In my household, we spend most of our disposable money on food. We like food. But food, unfortunately, is a fickle and delicate thing. One too many days in the fridge and the squash is shot to hell. And when the water reaches boiling, do you get pasta panic? How much do I put in?! Too much and it’s wasted, too little and everyone is sad.
Wasting food is a bummer. It’s a waste of money, it’s a disappointment, and it can be prevented. Here are nine ways to waste less of your precious, tasty, delicioso food.
The produce in grocery stores is old. Last time I brought strawberries home, they looked great in the store, but had mold by the next morning. The stuff on grocery shelves includes months-old apples and spinach picked two weeks ago. I’ve heard stories of shipments of watermelons arriving at a store after days on an unrefrigerated truck, presented on a layer of fermented slush and mold.
Some of the most delicate tasties are stupid-easy to grow: spinach and herbs like cilantro and basil. Get yourself a few small planters, a packet of seeds, and you’ll have fresh (cheap!) greens that don’t turn into gooey sludge after a couple days in the fridge. You’ll spend less money, and since you can pick-as-you-go your produce won’t have such a short lifespan.
Learn to store food
It doesn’t all go in the fridge. It can’t all sit out on the counter. A good rule of thumb for produce is to copy the situation you found in the grocery: apples, grapes, oranges, onions? They’re all sitting out in the open. Asparagus? Lettuce? Berries? Broccoli? Usually refrigerated.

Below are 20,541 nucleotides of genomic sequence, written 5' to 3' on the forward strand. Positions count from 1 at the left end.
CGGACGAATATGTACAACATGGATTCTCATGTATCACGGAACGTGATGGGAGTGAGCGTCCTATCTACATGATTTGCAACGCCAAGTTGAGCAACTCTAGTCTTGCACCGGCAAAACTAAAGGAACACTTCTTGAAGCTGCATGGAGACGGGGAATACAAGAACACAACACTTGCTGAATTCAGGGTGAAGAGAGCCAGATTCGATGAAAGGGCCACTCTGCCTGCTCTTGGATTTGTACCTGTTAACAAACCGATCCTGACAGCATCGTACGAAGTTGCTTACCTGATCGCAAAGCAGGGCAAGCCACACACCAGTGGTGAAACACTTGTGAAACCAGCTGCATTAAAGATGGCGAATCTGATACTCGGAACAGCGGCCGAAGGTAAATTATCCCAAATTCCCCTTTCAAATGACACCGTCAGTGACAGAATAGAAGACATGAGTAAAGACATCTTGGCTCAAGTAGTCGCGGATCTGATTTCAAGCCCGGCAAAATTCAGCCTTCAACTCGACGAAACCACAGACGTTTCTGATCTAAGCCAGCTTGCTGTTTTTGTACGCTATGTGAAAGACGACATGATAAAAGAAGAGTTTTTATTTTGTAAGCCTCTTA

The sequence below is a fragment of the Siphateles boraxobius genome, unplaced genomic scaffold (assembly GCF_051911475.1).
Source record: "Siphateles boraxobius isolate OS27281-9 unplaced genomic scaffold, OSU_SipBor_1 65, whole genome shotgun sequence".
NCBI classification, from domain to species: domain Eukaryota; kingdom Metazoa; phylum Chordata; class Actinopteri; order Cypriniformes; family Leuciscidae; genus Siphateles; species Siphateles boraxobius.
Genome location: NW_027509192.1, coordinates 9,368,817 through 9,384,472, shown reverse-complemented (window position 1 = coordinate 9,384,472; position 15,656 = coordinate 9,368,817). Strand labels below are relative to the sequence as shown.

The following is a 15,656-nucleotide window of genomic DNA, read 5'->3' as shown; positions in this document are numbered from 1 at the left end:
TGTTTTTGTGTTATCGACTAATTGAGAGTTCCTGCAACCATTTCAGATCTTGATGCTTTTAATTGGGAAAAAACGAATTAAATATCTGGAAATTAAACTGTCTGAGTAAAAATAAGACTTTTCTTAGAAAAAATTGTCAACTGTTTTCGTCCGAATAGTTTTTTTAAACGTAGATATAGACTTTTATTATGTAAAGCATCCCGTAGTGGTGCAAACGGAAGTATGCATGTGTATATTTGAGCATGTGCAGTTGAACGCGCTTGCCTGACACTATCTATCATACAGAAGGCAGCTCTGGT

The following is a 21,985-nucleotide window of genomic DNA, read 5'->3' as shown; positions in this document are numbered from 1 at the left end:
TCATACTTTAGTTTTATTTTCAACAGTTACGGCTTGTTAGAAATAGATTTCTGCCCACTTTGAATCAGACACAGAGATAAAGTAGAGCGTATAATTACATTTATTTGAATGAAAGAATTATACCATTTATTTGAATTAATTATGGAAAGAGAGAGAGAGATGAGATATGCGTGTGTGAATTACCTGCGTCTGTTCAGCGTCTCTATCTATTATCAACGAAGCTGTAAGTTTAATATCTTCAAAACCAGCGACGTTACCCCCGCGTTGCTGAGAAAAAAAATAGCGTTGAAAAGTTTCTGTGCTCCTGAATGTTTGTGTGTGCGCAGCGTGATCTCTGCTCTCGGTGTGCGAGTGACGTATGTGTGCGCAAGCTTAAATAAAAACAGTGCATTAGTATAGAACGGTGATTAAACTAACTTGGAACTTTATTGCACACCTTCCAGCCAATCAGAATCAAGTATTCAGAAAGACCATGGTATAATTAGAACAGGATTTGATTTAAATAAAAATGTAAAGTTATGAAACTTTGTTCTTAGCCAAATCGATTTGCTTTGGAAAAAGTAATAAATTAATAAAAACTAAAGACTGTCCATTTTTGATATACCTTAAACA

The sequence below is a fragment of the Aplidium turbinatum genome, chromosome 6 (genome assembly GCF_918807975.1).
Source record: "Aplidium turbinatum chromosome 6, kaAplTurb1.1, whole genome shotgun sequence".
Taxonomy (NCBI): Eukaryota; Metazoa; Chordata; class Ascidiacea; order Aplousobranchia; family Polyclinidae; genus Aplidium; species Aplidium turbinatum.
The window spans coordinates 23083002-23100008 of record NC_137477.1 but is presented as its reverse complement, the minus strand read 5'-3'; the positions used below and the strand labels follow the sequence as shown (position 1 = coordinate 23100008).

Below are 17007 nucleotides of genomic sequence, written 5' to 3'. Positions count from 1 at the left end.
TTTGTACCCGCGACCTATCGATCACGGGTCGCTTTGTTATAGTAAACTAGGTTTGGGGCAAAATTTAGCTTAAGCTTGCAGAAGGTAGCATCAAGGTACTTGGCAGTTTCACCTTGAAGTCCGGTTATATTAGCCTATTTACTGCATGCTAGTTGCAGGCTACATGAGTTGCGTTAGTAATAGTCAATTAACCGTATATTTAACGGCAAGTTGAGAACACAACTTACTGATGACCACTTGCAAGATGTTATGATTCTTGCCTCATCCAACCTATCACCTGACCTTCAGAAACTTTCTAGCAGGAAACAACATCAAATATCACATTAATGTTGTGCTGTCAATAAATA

I use a service called E-mealz to provide me with a list of meals each week. I dig it because the ingredients overlap, so although I may only use a half onion in one dinner, the next day I’ll finish it off. E-mealz works for me because I’m crap at planning meals. Without it, I generally have ideas about dinner at about 6 PM each day.
Whether you’re using E-mealz or a pad of paper and a pantry inventory, planning a menu before the week’s grocery trip saves you trips to the store and loads of moldy veggies.
Eat less food
That sounds dumb, right? Hear me out. During our last move, I packed up the fridge. When I got to the third jar of pickles and the fifth bottle of ketchup, I informed my partner he was on a pickle-and-ketchup buying moratorium. He informed me, in turn, I’d earned a cucumber moratorium.
Since then we’ve made a real effort to only buy what we need, when we need it. It cleans up the fridge and keeps us eating to the end of our supplies — rather than throwing out the jar of spaghetti sauce that finally got old.
In the same gesture, we began cooking less. I try to alter recipes so they’re right for two people because I know we’re not great about eating up leftovers. If one of us is still hungry after dinner, so be it! I’ll nosh on a carrot or Scott can grab a slice of bread. Just focusing on making smaller portions keeps us from throwing out the extras.
Get friendly with the freezer